You have to give Chaz credit. And I’m not talking about the transgender thing. I’m talking about his having the guts to go on that show and dance in front of the world. I couldn’t do it. I’m not that brave. From what I’ve seen, it’s intense at best. And unless you’ve had formal training as a dancer, there’s no way it can be easy.

Chaz Bono…Transition: The Story of How I Became A Man


I don’t usually take time out of my day to watch Oprah at four o’clock in the afternoon. But I did today, because Chaz Bono was doing an interview and promoting his new book, Transition: The Story Of How I Became A Man.

Although I can’t relate completely as a gay man, I did have a friend once who was a woman who felt as if he was trapped in a man’s body. I didn’t know this at first. He was always very reclusive and quiet. And he refused to show is feet…even when he went to the beach. As it turned out, he refused to show is feet because his toenails were always painted and he didn’t want anyone to find out. It wouldn’t have mattered: he was with a group of gay people who wouldn’t have cared whether his toenails were painted or not. But in his mind the magnitude of wanting to be a woman was so intense he created this sort of block that kept him separated from the rest of the world. It’s the only way I can describe it.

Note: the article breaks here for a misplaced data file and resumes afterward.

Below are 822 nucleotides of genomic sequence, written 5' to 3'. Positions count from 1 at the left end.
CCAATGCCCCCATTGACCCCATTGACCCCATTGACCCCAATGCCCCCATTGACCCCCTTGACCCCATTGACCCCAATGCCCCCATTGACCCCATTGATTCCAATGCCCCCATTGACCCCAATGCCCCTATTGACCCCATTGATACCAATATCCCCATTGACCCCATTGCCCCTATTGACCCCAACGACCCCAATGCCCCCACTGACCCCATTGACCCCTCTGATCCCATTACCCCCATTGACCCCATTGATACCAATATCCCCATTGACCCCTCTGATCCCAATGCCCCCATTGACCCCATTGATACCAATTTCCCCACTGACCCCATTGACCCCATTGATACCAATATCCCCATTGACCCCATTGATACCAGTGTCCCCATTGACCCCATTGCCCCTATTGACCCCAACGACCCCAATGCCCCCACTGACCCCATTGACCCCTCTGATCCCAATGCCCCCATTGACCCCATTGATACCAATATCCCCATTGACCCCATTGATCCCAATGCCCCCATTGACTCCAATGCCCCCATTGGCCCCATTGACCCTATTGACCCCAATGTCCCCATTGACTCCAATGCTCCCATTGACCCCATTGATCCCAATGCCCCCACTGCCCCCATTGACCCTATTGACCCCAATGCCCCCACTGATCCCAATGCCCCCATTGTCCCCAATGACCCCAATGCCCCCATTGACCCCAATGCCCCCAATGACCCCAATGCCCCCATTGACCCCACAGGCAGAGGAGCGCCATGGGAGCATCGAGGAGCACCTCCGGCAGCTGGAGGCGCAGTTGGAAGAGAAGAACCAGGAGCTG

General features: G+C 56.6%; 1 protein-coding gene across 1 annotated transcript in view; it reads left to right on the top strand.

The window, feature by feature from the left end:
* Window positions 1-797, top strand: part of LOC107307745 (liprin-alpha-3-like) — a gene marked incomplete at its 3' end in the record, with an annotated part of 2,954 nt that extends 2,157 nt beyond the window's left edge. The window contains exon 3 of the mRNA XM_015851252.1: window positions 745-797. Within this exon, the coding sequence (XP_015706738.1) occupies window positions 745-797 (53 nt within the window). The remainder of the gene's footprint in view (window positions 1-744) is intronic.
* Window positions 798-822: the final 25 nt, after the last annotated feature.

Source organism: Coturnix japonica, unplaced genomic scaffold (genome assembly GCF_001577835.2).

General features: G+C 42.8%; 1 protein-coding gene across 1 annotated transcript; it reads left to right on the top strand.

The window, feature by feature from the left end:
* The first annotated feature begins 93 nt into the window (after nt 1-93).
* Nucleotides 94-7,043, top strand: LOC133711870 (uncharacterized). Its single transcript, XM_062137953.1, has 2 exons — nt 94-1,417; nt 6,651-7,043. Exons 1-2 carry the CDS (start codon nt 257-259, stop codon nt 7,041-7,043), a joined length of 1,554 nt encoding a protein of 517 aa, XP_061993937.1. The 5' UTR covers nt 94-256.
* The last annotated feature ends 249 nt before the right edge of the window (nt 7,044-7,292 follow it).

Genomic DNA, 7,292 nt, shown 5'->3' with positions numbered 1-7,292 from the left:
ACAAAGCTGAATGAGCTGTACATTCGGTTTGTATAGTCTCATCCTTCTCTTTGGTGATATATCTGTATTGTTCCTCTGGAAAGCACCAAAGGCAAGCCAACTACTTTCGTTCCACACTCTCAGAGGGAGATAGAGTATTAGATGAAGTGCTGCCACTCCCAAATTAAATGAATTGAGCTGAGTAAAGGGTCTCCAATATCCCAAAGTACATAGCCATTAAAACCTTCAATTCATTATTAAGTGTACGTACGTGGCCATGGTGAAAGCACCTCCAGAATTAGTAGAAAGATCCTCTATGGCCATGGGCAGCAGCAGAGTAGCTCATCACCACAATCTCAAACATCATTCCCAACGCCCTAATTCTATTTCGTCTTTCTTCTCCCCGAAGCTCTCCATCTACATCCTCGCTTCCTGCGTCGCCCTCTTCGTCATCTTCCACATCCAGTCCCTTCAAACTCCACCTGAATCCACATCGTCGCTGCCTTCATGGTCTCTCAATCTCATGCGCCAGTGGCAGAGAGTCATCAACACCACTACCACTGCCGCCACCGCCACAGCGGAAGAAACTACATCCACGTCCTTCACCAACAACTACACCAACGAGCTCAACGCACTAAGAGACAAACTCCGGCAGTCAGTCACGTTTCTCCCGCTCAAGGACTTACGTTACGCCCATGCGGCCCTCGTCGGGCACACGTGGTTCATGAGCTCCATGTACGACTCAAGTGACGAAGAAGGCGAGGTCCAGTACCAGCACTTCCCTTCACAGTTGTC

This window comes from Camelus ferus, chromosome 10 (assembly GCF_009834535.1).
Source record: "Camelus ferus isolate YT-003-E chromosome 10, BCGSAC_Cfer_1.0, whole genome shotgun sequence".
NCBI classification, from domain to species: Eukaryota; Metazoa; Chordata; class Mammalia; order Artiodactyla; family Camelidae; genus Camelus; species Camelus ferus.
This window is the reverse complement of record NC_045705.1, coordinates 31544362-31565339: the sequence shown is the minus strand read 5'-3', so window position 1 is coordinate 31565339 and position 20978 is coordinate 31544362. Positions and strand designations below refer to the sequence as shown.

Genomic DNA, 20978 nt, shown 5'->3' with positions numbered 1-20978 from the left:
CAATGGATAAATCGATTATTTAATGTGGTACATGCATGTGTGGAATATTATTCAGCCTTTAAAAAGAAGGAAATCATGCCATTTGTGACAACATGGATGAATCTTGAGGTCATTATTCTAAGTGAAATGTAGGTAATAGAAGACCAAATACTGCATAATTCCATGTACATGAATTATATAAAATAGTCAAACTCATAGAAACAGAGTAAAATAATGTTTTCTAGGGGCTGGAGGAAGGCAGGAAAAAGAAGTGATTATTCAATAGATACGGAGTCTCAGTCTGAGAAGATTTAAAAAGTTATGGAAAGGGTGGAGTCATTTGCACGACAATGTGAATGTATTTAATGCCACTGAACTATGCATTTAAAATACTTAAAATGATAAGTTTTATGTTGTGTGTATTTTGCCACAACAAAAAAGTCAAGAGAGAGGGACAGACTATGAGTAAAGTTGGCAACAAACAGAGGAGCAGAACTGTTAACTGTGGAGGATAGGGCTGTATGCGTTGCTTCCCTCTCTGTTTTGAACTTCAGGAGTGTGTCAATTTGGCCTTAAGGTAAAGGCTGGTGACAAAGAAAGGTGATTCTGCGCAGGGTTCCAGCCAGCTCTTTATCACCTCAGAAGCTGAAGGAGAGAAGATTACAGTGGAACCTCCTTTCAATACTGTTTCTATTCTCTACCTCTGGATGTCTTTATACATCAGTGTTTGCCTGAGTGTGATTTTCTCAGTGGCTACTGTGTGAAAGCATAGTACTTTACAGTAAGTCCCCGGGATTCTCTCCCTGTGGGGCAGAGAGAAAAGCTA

Eventually, he came to terms and is now living somewhere in Philadelphia as a woman. But he cut off all his friends, even the ones who would have supported him, because it was such an intense situation for him. So while I can’t personally relate to this topic, I’m very empathetic to it and I think what Chaz did took a massive amount of courage most people wouldn’t be able to handle.